Saturday, November 28, 2009
I found this interview posted on Ray's blog rather interesting between Ray Comfort and another atheist Hemant Mehta.
I don't necessarily agree with everything Ray says but he does bring some good points.
Friday, November 27, 2009
He obviously was hurt against the church and thinking that the leaders of churches were power hungry. He went on saying that Zionism was evil and that "Jew" actually meant "unbeliever"...went on to talk about how the Bible is unreliable and he questioned whether Jesus was a real person or though he would like to think He was. He also mentioned how Barabbas the prisoner was not a real person...etc etc and went on and on. He also claimed that he had been reading secular history books which he mentioned a lot.
LOL, we were just dumping a trailer load of rubbish at the tip and he drilled us!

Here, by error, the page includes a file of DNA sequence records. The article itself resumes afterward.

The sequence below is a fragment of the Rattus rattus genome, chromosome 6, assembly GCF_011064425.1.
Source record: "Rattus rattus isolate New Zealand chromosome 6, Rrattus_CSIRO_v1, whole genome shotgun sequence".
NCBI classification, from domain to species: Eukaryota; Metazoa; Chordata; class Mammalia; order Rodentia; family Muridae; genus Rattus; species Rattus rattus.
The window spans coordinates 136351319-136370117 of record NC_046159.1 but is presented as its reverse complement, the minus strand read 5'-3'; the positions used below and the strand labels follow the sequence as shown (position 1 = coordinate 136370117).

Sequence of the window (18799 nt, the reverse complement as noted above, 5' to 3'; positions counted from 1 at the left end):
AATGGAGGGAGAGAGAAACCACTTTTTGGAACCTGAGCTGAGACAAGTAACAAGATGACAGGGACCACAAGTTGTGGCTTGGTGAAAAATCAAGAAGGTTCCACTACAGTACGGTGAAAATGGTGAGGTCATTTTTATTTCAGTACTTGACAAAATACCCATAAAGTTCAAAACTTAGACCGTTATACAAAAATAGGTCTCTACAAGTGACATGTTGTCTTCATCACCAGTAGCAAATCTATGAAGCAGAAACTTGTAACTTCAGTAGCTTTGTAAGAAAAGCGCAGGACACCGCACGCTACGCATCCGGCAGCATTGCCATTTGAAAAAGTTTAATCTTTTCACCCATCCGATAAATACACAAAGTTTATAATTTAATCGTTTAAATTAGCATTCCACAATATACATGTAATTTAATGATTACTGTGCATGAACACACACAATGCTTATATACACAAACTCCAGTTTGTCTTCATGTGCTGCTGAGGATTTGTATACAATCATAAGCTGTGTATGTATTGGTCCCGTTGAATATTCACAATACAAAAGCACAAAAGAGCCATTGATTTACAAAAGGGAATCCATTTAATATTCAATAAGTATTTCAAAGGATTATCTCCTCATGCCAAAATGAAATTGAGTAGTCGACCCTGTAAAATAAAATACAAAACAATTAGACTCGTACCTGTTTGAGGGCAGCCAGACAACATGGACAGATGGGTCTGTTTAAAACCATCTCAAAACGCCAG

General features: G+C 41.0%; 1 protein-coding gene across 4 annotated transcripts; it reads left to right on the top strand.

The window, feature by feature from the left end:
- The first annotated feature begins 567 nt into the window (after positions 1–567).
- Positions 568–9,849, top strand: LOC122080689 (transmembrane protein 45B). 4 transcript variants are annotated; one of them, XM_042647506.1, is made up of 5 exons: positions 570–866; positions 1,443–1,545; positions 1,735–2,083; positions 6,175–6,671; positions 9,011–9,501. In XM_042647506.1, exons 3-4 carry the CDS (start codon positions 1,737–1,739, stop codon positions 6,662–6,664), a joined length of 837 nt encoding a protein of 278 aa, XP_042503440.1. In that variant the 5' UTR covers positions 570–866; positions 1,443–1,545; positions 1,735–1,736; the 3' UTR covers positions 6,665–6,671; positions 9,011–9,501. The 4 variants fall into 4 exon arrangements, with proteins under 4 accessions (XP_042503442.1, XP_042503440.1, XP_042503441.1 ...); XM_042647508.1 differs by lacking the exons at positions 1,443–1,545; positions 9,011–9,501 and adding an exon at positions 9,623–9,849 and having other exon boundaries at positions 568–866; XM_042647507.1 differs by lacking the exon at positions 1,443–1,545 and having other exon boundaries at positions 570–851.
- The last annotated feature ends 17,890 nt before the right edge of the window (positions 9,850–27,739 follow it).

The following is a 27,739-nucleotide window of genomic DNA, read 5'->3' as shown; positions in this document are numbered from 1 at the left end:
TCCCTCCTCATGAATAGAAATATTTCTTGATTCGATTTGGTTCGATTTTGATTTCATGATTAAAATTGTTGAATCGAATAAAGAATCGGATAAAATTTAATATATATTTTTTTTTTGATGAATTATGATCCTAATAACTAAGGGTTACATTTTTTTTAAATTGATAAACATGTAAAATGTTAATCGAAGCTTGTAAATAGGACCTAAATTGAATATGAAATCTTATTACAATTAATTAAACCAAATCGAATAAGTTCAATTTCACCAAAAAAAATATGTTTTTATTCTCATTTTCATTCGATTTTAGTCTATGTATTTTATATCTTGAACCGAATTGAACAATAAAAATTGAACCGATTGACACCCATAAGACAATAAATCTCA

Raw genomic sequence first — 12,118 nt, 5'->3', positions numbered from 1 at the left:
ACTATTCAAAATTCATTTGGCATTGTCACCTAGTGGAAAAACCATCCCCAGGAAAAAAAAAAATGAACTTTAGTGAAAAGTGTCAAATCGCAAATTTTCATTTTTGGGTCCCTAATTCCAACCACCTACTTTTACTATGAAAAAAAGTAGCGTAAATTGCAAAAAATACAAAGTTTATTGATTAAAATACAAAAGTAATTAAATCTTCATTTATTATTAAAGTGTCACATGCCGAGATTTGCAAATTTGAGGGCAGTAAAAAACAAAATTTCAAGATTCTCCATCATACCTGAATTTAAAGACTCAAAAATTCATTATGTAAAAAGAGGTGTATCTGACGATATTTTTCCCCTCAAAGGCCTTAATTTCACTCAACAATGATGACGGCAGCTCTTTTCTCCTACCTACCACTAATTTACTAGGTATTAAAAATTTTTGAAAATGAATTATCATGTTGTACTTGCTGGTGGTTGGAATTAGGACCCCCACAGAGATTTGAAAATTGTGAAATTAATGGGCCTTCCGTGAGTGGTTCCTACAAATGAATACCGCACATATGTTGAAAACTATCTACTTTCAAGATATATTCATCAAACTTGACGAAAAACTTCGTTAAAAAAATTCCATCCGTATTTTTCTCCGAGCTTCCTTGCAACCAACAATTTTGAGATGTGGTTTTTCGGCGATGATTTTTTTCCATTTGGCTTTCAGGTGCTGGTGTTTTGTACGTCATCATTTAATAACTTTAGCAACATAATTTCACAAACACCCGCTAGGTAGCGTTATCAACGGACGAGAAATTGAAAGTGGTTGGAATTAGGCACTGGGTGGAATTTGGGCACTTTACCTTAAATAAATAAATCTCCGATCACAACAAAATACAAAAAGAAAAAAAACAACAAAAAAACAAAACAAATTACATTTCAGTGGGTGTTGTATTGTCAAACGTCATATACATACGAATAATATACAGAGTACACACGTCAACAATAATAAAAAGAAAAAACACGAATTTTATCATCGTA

Well, it is hard to talk to people who are hurt like that but I simply challenged him to suggest why all the records he read were accurate?
Such as, he was claiming that Barabbas was not a real person because he was not in Pontius Pilate's records.
How can he say that? Who said Barabbas was not real? The Bible was revealed to be accurate once again in 1962, and that there was actually a Pontius Pilate. Why then should we assume that Barabbas was not real!
He repeatedly said that all we had was the Bible (as if it was not good evidence for Christ) to support our beliefs about history. During this conversation I am wondering what on earth he was reading? I admit there are not many records outside of the Bible about Barabbas or Jesus (as far as I know) but to say that all we have is the Bible is ignorant.
Tacitus and the Talmud (http://judaism.about.com/od/beliefs/a/jesus.htm) for example mention Jesus. For me the gospels are enough, but to say that it is all made up, even his actual being a "person", I think is far fetched!
If I had his attitude to history as he did to Christianity then I probably would not believe the majority of history. I can be skeptical if I want to be, but then I must be skeptical about my own skeptical thinking.